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How to be an artist in today’s political climate

It seems that every time I look at the news, there is another tragedy, political scandal, natural disaster––the list goes on. In today’s political climate, it is hard to remain positive and feel that I can have faith in the government. And while we live in a much more accepting society than the previous generation, it is no secret that we still have a long way to go in terms of eradicating oppressions like racism, misogyny, homophobia and xenophobia.

For me and many others, once we get past the near-paralyzing state of the world, it is hard to know how to move forward––and this is especially true for artists. In addition to just grappling with these issues, artists have to somehow keep creating work either with an awareness, or in spite, of this environment.

Do artists have an obligation to make politically charged work? Art that makes a statement, responds to injustice, calls for change? If it is politically and socially engaged––how can the artist make something that matters and remain sane while doing it?

Or can art just be art, for art’s sake?

There is no easy answer; art will never have one right way to be. I don’t think artists are required to respond to a political or social atmosphere, but this is oftentimes unavoidable: We naturally respond to our environment. But at such a politically charged time, when so many groups of people are marginalized and disenfranchised, it is impossible––and potentially a disservice––to not think about these themes and where they fit into your work.

There is protest art, which obviously has a clear message, and which has extensive subject matter in the Trump presidency. In our current political climate, with so many identities under attack, how can visual art combat white supremacy? Patriarchy? Transphobia? But with this in mind, how does art not just devolve into a form of emotional labor, where the artist has to explain and validate themselves in their work?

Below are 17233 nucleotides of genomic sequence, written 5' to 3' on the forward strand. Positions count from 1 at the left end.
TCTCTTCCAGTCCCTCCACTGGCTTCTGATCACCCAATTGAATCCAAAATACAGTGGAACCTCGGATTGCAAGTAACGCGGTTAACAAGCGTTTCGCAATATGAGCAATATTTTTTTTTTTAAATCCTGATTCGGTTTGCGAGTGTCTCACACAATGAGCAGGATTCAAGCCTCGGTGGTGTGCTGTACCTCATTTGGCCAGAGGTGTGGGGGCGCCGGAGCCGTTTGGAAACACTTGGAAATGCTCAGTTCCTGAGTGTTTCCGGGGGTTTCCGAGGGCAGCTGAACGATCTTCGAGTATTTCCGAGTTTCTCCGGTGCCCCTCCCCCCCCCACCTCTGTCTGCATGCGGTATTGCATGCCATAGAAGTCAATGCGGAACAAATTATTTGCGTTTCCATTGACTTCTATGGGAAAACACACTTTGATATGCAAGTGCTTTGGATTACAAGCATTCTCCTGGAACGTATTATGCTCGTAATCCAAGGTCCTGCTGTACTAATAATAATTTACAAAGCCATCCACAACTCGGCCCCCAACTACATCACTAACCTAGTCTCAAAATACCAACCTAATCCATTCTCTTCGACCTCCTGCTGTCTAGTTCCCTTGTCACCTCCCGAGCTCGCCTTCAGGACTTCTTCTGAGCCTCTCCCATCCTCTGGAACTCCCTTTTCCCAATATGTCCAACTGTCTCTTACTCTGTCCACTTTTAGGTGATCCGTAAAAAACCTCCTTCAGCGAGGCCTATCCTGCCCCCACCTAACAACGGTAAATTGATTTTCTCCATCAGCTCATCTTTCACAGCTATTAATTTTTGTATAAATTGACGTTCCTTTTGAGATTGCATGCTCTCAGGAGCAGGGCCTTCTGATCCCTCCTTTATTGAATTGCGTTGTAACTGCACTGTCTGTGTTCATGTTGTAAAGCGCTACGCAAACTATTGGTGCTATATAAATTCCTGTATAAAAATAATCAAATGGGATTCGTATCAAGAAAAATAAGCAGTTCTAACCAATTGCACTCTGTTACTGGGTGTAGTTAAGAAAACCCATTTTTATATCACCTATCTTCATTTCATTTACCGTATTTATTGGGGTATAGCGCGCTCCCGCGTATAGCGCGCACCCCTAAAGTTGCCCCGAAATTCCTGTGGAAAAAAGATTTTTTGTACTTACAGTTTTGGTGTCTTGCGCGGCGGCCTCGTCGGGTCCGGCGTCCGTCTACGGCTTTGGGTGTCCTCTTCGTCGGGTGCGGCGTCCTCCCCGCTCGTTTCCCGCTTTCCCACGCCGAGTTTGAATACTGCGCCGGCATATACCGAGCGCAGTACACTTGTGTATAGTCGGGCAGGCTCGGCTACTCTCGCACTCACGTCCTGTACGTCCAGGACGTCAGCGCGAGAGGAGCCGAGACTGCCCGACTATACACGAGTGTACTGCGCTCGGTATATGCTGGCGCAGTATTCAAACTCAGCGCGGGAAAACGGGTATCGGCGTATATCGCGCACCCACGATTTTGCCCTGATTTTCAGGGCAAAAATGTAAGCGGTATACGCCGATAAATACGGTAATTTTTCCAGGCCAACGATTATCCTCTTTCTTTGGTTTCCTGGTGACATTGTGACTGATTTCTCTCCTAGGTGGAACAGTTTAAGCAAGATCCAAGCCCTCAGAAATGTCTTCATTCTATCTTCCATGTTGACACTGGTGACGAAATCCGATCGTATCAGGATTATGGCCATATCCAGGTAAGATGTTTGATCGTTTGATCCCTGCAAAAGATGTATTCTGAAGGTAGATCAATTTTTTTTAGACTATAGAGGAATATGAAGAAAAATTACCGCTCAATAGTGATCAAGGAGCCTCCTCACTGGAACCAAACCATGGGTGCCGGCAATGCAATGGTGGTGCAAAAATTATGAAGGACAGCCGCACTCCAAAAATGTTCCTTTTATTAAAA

Some artists see their work as an escape—they want to leave the problems of the world outside the studio. But for other artists, their identities don’t have this privilege of choice; for a politicized identity, the personal is political. And it gets tiring to validate yourself time and time again. This is one of the greatest obstacles I see in moving art forward: how to balance creative process with social responsibility but still make quality work.

I’ve been talking about art in general, in all its myriad forms—from visual and written forms, to music and dance. I’m a writer and poet, so my relationship to art is literary. I think that writers in particular face the dilemma of responding to political moments and societal injustices, that the scars of a community or generation are written on their own backs. And I do think that writers have the unique opportunity to welcome language when others around them may be too stunned, fearful or disheartened to speak. The writer may be grappling with the political climate but can also pinpoint emotions and convey them skillfully, whether they write in protest or not.

For instance, in literature, authors have the potential to uplift voices that are often otherwise silenced. Especially in children’s and young adult literature, books with diverse characters and plots let kids see themselves in art, giving them role models and representation in a society that may treat them as the “other.”

Art can change attitudes and perceptions, which can change day-to-day life and maybe one day influence a policy. Change begins on a micro level, and I would argue that there are few ways more effective than connecting with someone else––making them understand a new perspective, get rid of a bias, unlearn a stereotype.

Artists have power that other constituents and respondents do not––we are spurred to create. Oftentimes, we don’t have a choice whether or not to create something––it is who we are. And we are, at the core of many of our projects, focused on feeling. Art moves people for reasons hard to explain, but whether for the artist or the viewer (or reader, listener), it is therapeutic in a way that other responses are not.

Often, it seems there are more questions than answers. But I think this questioning is important to the artmaking process. When artists consider some of the questions I’ve posed, about how to create, and create well, we are opening the possibilities of our work and beginning to discover our place. We are figuring out how to bring our art forward.

In a world that often seems full of hate, art offers solace. Community. Empathy. Strength. And if the walls are crumbling, art should not topple too––it should thrive.

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